‘There’s an awful lot of beige,’ whispered my husband as we watched fellow passengers embark for our 12 day Rhine cruise. He need not have worried: the crew of colourful characters from eleven different countries amply extended the palette. There was Daniel, our Romanian waiter and engineering graduate. He did a good line in Sting songs and comedy sketches as we discovered during one evening’s home-grown entertainment. Gregor, chef, amateur horologist and Russian history student and Ma-Lei, conservatoire alumnus and laundry maid, were also eager to practise their English and talk of life back home. This glimpse into a wider world was an unexpected bonus as our small, intimate ship slipped down the narrow channels of Middle Rhine.
We were looking forward to seeing robber baron castles sitting astride sloping, corduroy-striped vineyards; but these vistas, familiar as a Grimm’s fairy-tale illustration were not the only pictures to stick in our memories: the shifting kaleidoscope-shards of modern river life also made a deep impression.
Moving through towering, concrete walled lock-gates was a regular event. We were squeezed alongside the ubiquitous, articulated freight barges, Some carried dormant, miniature volcanoes of coal; on another, writhing heaps of scrap metal glistened like silver perch, while a little girl waved happily from the deck as she tri-cycled in her giant playpen.
Leafy river banks, having lulled passengers into a state of soporific calm would suddenly startle us awake with the unexpected: a Boeing 747, looming at an impossibly steep angle above the trees at Speyer. We later discovered this to be one of many ‘clamber-on’ exhibits in the city’s superb transport museum, a reminder that German tourism ‘caters for the youth market as well as yourselves’ as Phil, our tour manager, so diplomatically put it.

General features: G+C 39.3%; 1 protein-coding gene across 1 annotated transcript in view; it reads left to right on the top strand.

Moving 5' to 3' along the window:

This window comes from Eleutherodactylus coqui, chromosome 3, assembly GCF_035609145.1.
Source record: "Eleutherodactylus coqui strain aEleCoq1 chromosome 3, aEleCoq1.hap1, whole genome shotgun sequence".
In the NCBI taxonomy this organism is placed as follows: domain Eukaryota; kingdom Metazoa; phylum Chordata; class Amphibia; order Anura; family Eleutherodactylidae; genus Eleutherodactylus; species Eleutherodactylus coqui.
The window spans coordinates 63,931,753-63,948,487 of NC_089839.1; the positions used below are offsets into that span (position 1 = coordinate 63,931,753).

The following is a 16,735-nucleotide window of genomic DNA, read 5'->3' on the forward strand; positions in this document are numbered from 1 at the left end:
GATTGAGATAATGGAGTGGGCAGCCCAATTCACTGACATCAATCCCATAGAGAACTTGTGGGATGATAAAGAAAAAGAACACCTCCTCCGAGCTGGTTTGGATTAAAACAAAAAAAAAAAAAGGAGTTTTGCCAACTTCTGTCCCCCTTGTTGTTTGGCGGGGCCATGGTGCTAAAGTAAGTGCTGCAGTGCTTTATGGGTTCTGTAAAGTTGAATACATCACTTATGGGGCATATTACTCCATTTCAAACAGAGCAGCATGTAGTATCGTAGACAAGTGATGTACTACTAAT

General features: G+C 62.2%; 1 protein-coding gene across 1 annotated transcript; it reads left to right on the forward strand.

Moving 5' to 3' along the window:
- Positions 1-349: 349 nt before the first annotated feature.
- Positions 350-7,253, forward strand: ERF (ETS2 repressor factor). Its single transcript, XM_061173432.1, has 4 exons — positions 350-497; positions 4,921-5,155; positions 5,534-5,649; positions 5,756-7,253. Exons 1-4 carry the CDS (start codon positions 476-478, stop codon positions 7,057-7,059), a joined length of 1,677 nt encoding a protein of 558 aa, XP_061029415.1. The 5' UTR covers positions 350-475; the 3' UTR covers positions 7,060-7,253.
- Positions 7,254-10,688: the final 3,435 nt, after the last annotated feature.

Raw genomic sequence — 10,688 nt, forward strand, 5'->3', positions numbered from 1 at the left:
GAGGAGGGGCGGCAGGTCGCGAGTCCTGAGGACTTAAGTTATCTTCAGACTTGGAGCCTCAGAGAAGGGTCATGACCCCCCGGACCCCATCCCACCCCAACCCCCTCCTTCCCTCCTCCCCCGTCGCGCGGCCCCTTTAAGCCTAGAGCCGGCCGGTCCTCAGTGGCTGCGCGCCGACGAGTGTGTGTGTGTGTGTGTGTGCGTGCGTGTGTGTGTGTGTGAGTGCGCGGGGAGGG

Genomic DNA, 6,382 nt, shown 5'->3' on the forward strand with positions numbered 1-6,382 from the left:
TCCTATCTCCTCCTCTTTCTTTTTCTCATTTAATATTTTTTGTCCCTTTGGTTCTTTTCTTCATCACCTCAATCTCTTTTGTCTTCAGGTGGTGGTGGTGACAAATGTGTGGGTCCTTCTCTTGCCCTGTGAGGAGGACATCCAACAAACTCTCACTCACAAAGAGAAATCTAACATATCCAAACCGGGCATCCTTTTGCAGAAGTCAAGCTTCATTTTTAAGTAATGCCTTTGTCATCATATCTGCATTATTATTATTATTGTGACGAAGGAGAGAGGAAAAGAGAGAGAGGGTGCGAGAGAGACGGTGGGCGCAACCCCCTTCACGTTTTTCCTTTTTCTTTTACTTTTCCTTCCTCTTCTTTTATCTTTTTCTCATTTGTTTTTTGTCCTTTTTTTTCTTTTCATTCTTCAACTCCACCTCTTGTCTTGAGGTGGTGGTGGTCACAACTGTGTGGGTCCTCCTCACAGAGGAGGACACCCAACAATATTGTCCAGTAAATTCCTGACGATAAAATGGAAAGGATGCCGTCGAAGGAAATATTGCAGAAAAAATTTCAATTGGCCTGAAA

Phil did not impress either with local knowledge or geographical awareness. One of our first excursions revealed his limitations. Clutching his notes he announced ‘We are approaching Strasbourg, the only Rhine town in er,...’ there followed several moments of silence as the coach went through a dark tunnel... ‘France,’ he finished, once light was restored.
Thankfully, we did not need Phil in order to appreciate the legacy of stone masons and stained glass artists in the distinctive cathedral cities we visited: sunlight playing on the soft red sandstone facade at Freiburg; the echoing, shadowy nave of Speyer, or the grey filigree spires of Cologne. Here, local guides more than compensated for his lack of knowledge by revealing secret treasures beyond that city’s best-known monument: a magnificent Roman mosaic floor, glittering with a panoply of gods; excavations dusty with promise of the labyrinthine, eighth century Jewish quarter, due to be fully restored by 2015; the chilling EL-DE Haus, Gestapo Headquarters during WW2. And, if all that was too much history for some, the tantalising scent of the chocolate museum!
Nor was he missed as we sat sipping a Rudesheim coffee (the secret’s in the brandy) in the eponymous riverside town or when savouring melting chocolate torte in a Heidelberg cafe.
We even forgave him for misdirecting the hapless coach driver on our way to the Rhine falls; their spearmint green, foaming waters were worth the convoluted drive there.
We did wonder, however, whether the phrasing was deliberately ambiguous on the envelopes left in our cabin on our last evening.
“Gratuities for the ship’s crew”, but “Tips for the tour manager”.
‘Buy a map,’ perhaps?